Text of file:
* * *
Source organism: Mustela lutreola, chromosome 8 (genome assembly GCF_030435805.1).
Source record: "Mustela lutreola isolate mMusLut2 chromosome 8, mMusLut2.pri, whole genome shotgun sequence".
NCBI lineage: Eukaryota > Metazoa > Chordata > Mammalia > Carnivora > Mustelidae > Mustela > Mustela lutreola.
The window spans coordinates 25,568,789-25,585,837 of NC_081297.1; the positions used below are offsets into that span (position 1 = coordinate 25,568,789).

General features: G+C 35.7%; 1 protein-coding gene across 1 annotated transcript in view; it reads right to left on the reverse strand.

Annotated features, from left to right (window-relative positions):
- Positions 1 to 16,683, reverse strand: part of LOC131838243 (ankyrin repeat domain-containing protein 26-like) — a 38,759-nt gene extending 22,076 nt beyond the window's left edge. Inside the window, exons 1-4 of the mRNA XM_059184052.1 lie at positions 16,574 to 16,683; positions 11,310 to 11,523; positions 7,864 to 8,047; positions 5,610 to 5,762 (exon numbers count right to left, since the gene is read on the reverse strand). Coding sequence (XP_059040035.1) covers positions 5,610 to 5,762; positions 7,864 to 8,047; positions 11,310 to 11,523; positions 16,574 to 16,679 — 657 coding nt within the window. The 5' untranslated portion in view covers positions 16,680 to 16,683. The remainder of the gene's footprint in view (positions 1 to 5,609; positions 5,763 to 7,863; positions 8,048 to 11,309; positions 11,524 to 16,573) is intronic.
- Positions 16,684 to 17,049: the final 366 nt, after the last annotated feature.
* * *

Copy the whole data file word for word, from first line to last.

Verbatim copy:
Source organism: Mustela lutreola, chromosome 8 (genome assembly GCF_030435805.1).
Source record: "Mustela lutreola isolate mMusLut2 chromosome 8, mMusLut2.pri, whole genome shotgun sequence".
NCBI lineage: Eukaryota > Metazoa > Chordata > Mammalia > Carnivora > Mustelidae > Mustela > Mustela lutreola.
The window spans coordinates 25,568,789-25,585,837 of NC_081297.1; the positions used below are offsets into that span (position 1 = coordinate 25,568,789).

General features: G+C 35.7%; 1 protein-coding gene across 1 annotated transcript in view; it reads right to left on the reverse strand.

Annotated features, from left to right (window-relative positions):
- Positions 1 to 16,683, reverse strand: part of LOC131838243 (ankyrin repeat domain-containing protein 26-like) — a 38,759-nt gene extending 22,076 nt beyond the window's left edge. Inside the window, exons 1-4 of the mRNA XM_059184052.1 lie at positions 16,574 to 16,683; positions 11,310 to 11,523; positions 7,864 to 8,047; positions 5,610 to 5,762 (exon numbers count right to left, since the gene is read on the reverse strand). Coding sequence (XP_059040035.1) covers positions 5,610 to 5,762; positions 7,864 to 8,047; positions 11,310 to 11,523; positions 16,574 to 16,679 — 657 coding nt within the window. The 5' untranslated portion in view covers positions 16,680 to 16,683. The remainder of the gene's footprint in view (positions 1 to 5,609; positions 5,763 to 7,863; positions 8,048 to 11,309; positions 11,524 to 16,573) is intronic.
- Positions 16,684 to 17,049: the final 366 nt, after the last annotated feature.